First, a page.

Katherine Wiltshire examines a survey which looks at assessing
carers’ needs, while Tom Chubb discusses the findings of a report
on grandparents who care for grandchildren.
A survey of carers assessments in Hampshire and Portsmouth
social services departments.
This survey investigates carers’ experiences of assessment.
Although the legislation requires social services departments to
inform carers of their right to a separate assessment, the number
of such assessments remains low. This is partly attributable to
carers not contacting departments, but also reflects resource
constraints, and the high turnover rate of carers.
The research covered those who have received a separate
assessment, those who have been assessed jointly with the service
user, and those who have never been assessed. Of those separately
assessed, the majority were women, providing substantial levels of
care in excess of the 20-hour definition of “heavy care”. Although
more than half were satisfied with their separate assessment, a
substantial minority found it of limited value. The researchers
suggest that satisfaction with the assessment is linked to whether
carers receive assistance which improves their quality of life.
The research highlights the continuum of carer assessment
arrangements, from the formal separate through to informal joint
assessments. Perhaps surprisingly, a majority of carers expressed a
preference for being jointly assessed with the user, and
appreciated having their views heard as part of the user’s
assessment suggesting that many carers are more comfortable with an
assessment which includes the cared for person.
It also raises practice issues, and challenges assumptions. Not
all carers want to be identified as carers. Some are unable to
recall their carers’ assessments, suggesting difficulty in
differentiating their carer assessment from other meetings. Not all
carers want a separate carers assessment, and crucially, not all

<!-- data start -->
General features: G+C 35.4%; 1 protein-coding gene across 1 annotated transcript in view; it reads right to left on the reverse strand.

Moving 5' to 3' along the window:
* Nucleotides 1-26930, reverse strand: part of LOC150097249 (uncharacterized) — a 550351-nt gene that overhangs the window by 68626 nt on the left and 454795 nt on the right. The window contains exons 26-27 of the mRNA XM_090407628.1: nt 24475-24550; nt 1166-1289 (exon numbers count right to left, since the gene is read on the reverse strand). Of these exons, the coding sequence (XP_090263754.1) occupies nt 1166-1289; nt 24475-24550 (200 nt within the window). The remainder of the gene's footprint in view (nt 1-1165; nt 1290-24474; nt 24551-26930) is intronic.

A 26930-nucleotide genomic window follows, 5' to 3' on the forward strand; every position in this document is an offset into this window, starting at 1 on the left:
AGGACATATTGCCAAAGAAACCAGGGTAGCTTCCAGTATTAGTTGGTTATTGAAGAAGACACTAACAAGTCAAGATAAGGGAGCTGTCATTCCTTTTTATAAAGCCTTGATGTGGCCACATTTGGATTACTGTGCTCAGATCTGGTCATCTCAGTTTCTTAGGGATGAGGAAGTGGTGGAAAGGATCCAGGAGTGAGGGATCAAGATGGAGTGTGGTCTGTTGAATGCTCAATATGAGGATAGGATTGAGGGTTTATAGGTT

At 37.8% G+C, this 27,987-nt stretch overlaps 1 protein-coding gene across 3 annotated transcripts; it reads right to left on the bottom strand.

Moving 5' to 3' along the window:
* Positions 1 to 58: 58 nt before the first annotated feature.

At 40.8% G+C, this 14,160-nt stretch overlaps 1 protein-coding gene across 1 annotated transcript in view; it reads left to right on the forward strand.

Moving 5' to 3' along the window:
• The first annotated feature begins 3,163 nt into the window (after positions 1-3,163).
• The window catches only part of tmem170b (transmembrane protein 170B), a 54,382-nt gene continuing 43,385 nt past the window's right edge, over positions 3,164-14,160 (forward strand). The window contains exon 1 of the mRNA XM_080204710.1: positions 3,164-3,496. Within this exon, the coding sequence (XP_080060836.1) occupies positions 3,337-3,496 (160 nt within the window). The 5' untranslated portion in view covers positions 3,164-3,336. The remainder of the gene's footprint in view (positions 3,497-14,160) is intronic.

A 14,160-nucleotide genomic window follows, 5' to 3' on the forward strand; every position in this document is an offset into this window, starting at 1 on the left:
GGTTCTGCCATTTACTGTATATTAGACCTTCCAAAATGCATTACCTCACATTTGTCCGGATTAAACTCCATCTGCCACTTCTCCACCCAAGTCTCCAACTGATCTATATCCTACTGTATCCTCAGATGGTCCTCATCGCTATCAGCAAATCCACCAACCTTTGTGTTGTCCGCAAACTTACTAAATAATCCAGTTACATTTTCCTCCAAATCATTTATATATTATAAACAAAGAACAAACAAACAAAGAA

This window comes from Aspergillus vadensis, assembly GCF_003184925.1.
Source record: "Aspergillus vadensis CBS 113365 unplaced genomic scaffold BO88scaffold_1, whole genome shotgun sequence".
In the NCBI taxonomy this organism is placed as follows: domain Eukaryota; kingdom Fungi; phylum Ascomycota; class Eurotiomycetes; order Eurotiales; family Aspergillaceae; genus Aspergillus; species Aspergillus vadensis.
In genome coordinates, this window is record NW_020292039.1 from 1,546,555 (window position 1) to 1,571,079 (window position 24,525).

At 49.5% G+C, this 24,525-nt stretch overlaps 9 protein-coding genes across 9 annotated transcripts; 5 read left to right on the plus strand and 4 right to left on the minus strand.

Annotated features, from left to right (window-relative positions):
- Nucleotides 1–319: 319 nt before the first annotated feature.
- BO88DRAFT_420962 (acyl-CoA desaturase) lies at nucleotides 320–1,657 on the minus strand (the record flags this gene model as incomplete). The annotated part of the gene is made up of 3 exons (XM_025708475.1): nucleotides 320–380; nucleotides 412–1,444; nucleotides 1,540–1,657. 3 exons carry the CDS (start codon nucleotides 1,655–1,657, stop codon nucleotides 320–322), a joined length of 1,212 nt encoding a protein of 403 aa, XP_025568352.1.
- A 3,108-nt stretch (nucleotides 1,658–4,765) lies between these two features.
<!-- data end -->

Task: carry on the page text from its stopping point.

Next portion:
carers can articulate their needs as distinct from the person for
whom they care.
The Carers and Disabled Children Act requires each department to
make provision of services directly to carers themselves. It is
vital that departments re-examine their systems for assessing
carers’ needs, and in this context, this research will be a
Source: The Assessment of Carers in Hampshire and
Portsmouth Social Services Departments, Social Services
Research and Information Unit, University of Portsmouth,
Katherine Wiltshire is an independent mental health
Never too old to care
A qualitative study of grandparents who care for
In this piece of practitioner research, David Pitcher sets out
to shed more light on an important area of child care. It is a
qualitative study, that acknowledges its limitations. The main part
was generated by a lengthy questionnaire, completed by interview.
The questions derived from a substantial review of the literature,
issues identified by practitioners, and an interview with a
psychotherapist who cares for her two grandchildren.
By way of triangulation, a small selection of social workers,
children and birth parents were interviewed. Pitcher also provides
a good selection of verbatim extracts to illustrate his reporting
and to assist the reader in weighing up his conclusions.
There are 27 points in the conclusions, and a further eight
points which highlight aspects that the study does not reveal. The
conclusions are divided into sections:
– General: for example, that the majority of grandparents showed
“real delight” in their grandchild as an individual; grandparents
feel taken for granted by social services.
– Social work practice: for example, grandparents are likely to
be “shocked and stunned” by revelations of abuse within their
family and will need time and support to come to terms with
– The assessment of grandparents: for example, social workers
must recognise issues of power and the fear that grandparents feel
when engaged in the assessment process.
– Policy issues: for example, the need for clear, written
information and efficient access to practical resources to support
What this study lacks in gloss and academic tone, it makes up
for in immediacy, passion and practice relevance.
Source: David Pitcher, When Grandparents Care, Plymouth
City Council Social Services, 2000 (01752 385688)
Tom Chubb is an independent tutor, trainer and practice